Bacillus anthracis is a spore-forming bacterium that causes the disease anthrax with lethality near 100% when infections are initiated by the inhalation of spores. The traditional model of how inhalational infections initiate is the Trojan horse model. In this model spores that are inhaled into the alveoli are phagocytosed by resident phagocytes and carried across the epithelial barrier intracellularly to the draining mediastinal lymph nodes (MLN) where they germinate, escape from the phagocyte, grow within the lymph node, and disseminate to the blood system. Mounting evidence from our lab and others suggest that aspects of this model should be revisited. Tracking the growth and spread of bioluminescent bacteria by imaging (BLI) within a mouse model of inhalational infection demonstrated that the earliest bacterial growth takes place not in the MLN, but in the nasal associated lymphoid tissues (NALT). This occurs at a time when only ungermianted spores can be isolated from the MLN. Furthermore, other groups have demonstrated both that phagocytes can destroy B. anthracis and that spores can transcytose through intact airway epithelia, suggesting that B. anthracis transit through phagocytes may be costly to the bacteria and that epithelial invasion may be an alternative. We hypothesize that, though bacteria can be isolated from both the MLN and NALT, the earlier growth of bacteria in the NALT indicates that these bacteria are the population that ultimately cause the lethal disseminated disease. We propose to determine whether the bacteria in the MLN or NALT are the founding population for disseminated lethal anthrax. Such a determination is important since if the bacteria in the MLN are the founders, we will provide the first concrete evidence that fatal inhalational anthrax originates via a pulmonary portal of infection. On the other hand, if the NALT is the portal of entry that leads to fatal disease, as we predict, a major shift in the field of anthrax research must occur to reduce the focus on alveolar phagocyte transport, and instead refocus on the NALT. If this is the case, the reasons why the alveolar interactions tend to control B. anthracis while NALT interactions do not will be of profound importance for designing prophylactic treatments for inhalational anthrax. Identifying the founding population will be achieved through the use of a technique known as """"""""clonal analysis"""""""". The clonal analysis will consist of constructing a library of equally virulent bioluminescent B. anthracis clones that each have a unique identifying tag and then using this library in a mouse model of inhalational anthrax. As more fully described in Experimental Approach, the unique set of clones found within the MLN and NALT will be compared to the set of clones isolated from deeper organs infected by the disseminated bacteria, such as the kidney and spleen. If the set of clones found within the kidney and spleen is identical to the MLN, this would indicate that the population in the deep organs originated in the MLN. Likewise, if the set of clones in the kidney and spleen are identical to the NALT, this implies that the NALT bacteria were the founding bacteria of the disseminated disease.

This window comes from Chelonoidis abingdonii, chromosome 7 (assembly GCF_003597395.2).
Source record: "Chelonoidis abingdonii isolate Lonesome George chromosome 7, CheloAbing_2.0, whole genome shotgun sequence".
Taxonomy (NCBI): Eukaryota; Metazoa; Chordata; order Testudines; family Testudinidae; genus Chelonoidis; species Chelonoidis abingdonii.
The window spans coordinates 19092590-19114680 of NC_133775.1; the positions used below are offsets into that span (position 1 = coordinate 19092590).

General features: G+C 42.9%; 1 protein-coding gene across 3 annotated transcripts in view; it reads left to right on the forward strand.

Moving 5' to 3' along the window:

Public Health Relevance

According to the long-standing Trojan horse model of infection the spore-forming bacterium Bacillus anthracis causes highly lethal inhalational anthrax when airborne spores enter the mammalian airways and are carried by resident lung defense cells into deeper tissues inside the body. Based on our recent findings we hypothesize instead that B. anthracis spores initiate inhalational infection in the nasal passages and aim to determine whether this is true by genetically tagging bacteria to determine whether the bacteria found in deep tissues came from the nasal passages or lungs. If the nasal passages prove to be the portal of entry a major shift in the field of anthrax research should occur to reduce the focus on preventing lung invasion and instead realign to concentrate on blocking spores from invading the nasal passages.

National Institute of Health (NIH)
National Institute of Allergy and Infectious Diseases (NIAID)
Small Research Grants (R03)
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Special Emphasis Panel (ZRG1-IDM-A (80))
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Breen, Joseph J
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University of Virginia
Schools of Medicine
United States
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